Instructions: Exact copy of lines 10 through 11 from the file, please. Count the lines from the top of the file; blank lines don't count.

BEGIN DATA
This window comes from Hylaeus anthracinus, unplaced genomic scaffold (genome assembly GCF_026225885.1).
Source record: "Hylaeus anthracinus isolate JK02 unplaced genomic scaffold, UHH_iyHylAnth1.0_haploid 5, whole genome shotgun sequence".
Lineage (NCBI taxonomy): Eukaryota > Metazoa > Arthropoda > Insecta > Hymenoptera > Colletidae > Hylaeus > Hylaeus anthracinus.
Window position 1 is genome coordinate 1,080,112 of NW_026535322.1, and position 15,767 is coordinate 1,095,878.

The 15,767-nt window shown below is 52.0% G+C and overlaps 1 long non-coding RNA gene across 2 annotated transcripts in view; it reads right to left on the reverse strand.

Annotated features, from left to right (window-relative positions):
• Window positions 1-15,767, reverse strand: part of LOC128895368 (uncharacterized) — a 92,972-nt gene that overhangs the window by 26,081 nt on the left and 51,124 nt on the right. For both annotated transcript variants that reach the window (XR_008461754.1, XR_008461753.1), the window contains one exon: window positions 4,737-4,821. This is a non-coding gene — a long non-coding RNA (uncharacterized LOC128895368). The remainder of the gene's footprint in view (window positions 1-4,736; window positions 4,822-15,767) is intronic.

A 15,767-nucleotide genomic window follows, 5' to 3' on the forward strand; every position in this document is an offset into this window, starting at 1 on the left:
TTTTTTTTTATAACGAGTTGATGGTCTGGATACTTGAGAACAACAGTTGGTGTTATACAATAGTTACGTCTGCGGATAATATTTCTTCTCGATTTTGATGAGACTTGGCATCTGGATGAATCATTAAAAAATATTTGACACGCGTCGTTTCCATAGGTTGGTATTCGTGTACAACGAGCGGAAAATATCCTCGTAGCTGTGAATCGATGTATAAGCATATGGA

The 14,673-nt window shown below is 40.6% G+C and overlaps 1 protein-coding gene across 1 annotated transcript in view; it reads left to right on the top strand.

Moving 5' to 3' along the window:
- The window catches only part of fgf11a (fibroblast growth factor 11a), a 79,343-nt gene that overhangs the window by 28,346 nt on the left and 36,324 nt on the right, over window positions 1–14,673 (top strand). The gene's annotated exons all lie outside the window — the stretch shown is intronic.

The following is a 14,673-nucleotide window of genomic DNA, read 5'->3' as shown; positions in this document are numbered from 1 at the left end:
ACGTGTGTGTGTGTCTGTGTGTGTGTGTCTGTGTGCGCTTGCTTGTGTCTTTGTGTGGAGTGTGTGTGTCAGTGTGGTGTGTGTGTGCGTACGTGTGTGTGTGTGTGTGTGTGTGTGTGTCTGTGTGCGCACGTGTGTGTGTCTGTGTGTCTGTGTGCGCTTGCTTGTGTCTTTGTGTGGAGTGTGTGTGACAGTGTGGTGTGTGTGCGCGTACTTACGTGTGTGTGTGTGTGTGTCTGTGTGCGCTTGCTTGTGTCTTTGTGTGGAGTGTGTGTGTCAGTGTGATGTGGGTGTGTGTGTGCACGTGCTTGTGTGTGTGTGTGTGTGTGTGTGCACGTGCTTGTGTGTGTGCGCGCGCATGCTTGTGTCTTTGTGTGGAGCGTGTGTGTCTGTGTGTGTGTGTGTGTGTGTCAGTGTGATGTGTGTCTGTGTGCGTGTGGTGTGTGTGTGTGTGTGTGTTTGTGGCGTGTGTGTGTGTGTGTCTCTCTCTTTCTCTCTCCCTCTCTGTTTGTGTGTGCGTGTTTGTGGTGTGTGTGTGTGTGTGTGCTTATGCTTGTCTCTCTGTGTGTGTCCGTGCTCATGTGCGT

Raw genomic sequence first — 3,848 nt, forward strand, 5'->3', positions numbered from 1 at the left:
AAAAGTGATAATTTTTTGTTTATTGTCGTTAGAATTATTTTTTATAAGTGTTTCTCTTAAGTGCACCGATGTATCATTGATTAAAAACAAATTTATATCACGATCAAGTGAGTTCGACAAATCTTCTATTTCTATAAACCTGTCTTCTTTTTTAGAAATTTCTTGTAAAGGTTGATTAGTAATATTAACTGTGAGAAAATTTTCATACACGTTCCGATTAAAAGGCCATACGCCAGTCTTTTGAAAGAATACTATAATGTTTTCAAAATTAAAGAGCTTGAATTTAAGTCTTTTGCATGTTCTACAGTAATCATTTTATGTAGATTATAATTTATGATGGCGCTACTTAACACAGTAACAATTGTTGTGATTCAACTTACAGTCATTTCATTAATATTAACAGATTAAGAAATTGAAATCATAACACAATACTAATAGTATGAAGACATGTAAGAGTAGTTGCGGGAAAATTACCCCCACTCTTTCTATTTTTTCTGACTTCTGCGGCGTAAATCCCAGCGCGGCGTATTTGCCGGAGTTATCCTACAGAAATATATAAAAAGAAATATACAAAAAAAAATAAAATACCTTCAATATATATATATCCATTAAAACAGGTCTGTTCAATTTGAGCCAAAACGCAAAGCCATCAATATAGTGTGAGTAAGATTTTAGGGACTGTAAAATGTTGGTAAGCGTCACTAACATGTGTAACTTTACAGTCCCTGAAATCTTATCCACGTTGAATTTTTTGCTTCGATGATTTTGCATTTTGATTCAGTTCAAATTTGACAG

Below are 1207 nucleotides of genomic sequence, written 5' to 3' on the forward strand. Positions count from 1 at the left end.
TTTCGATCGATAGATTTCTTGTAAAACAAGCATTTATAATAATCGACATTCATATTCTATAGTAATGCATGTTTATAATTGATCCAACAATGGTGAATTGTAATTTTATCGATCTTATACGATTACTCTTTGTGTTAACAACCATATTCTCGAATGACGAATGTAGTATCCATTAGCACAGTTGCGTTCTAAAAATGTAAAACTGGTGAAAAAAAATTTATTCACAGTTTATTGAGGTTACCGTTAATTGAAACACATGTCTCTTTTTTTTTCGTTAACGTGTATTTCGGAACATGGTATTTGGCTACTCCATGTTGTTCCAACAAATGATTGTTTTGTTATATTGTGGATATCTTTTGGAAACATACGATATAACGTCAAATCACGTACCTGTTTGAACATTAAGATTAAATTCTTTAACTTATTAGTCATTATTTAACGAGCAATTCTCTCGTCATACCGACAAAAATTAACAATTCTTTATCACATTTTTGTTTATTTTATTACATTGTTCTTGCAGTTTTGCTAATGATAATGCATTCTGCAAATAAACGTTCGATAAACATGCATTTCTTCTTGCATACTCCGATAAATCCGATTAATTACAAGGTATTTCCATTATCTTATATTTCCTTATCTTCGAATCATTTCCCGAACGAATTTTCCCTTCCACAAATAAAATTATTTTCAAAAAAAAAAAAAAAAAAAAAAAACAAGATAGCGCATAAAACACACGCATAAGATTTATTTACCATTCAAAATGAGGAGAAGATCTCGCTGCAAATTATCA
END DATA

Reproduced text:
The 14,673-nt window shown below is 40.6% G+C and overlaps 1 protein-coding gene across 1 annotated transcript in view; it reads left to right on the top strand.

Moving 5' to 3' along the window: